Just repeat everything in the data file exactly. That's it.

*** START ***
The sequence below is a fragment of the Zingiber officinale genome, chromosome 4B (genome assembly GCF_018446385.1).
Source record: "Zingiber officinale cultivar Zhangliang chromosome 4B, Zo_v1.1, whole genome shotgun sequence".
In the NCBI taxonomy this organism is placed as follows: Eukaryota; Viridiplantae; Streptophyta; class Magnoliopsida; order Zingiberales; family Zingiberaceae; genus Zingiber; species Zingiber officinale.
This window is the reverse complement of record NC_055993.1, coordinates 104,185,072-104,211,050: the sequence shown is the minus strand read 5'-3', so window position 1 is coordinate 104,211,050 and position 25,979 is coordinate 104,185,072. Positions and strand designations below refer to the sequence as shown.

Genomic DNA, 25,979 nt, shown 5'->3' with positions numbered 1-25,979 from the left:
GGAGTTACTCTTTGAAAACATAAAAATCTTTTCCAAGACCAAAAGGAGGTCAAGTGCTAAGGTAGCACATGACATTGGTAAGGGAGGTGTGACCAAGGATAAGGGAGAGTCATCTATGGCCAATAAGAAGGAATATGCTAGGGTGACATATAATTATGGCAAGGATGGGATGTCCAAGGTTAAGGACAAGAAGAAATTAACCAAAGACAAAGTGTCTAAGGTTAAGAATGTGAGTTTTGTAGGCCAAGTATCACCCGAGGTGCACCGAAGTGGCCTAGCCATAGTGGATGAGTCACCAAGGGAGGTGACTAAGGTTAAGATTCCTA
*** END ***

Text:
The sequence below is a fragment of the Zingiber officinale genome, chromosome 4B (genome assembly GCF_018446385.1).
Source record: "Zingiber officinale cultivar Zhangliang chromosome 4B, Zo_v1.1, whole genome shotgun sequence".
In the NCBI taxonomy this organism is placed as follows: Eukaryota; Viridiplantae; Streptophyta; class Magnoliopsida; order Zingiberales; family Zingiberaceae; genus Zingiber; species Zingiber officinale.
This window is the reverse complement of record NC_055993.1, coordinates 104,185,072-104,211,050: the sequence shown is the minus strand read 5'-3', so window position 1 is coordinate 104,211,050 and position 25,979 is coordinate 104,185,072. Positions and strand designations below refer to the sequence as shown.

Genomic DNA, 25,979 nt, shown 5'->3' with positions numbered 1-25,979 from the left:
GGAGTTACTCTTTGAAAACATAAAAATCTTTTCCAAGACCAAAAGGAGGTCAAGTGCTAAGGTAGCACATGACATTGGTAAGGGAGGTGTGACCAAGGATAAGGGAGAGTCATCTATGGCCAATAAGAAGGAATATGCTAGGGTGACATATAATTATGGCAAGGATGGGATGTCCAAGGTTAAGGACAAGAAGAAATTAACCAAAGACAAAGTGTCTAAGGTTAAGAATGTGAGTTTTGTAGGCCAAGTATCACCCGAGGTGCACCGAAGTGGCCTAGCCATAGTGGATGAGTCACCAAGGGAGGTGACTAAGGTTAAGATTCCTA